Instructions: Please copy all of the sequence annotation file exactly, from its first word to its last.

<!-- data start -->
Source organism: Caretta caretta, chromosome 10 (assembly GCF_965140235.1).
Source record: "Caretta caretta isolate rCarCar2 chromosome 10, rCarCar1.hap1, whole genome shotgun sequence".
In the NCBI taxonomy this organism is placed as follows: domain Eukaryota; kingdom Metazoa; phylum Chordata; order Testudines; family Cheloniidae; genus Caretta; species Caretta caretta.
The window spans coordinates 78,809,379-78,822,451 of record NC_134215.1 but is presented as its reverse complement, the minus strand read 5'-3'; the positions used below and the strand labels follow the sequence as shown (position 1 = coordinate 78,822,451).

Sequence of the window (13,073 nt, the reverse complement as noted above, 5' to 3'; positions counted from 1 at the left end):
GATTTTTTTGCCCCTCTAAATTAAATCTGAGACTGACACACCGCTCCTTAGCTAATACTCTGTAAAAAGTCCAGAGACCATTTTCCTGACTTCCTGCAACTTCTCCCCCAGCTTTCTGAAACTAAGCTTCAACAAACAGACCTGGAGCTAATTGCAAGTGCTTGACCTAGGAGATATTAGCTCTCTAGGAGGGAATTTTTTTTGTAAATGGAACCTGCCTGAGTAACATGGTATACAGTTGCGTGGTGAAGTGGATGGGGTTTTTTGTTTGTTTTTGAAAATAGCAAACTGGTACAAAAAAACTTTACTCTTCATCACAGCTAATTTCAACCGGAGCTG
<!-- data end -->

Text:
Source organism: Caretta caretta, chromosome 10 (assembly GCF_965140235.1).
Source record: "Caretta caretta isolate rCarCar2 chromosome 10, rCarCar1.hap1, whole genome shotgun sequence".
In the NCBI taxonomy this organism is placed as follows: domain Eukaryota; kingdom Metazoa; phylum Chordata; order Testudines; family Cheloniidae; genus Caretta; species Caretta caretta.
The window spans coordinates 78,809,379-78,822,451 of record NC_134215.1 but is presented as its reverse complement, the minus strand read 5'-3'; the positions used below and the strand labels follow the sequence as shown (position 1 = coordinate 78,822,451).

Sequence of the window (13,073 nt, the reverse complement as noted above, 5' to 3'; positions counted from 1 at the left end):
GATTTTTTTGCCCCTCTAAATTAAATCTGAGACTGACACACCGCTCCTTAGCTAATACTCTGTAAAAAGTCCAGAGACCATTTTCCTGACTTCCTGCAACTTCTCCCCCAGCTTTCTGAAACTAAGCTTCAACAAACAGACCTGGAGCTAATTGCAAGTGCTTGACCTAGGAGATATTAGCTCTCTAGGAGGGAATTTTTTTTGTAAATGGAACCTGCCTGAGTAACATGGTATACAGTTGCGTGGTGAAGTGGATGGGGTTTTTTGTTTGTTTTTGAAAATAGCAAACTGGTACAAAAAAACTTTACTCTTCATCACAGCTAATTTCAACCGGAGCTG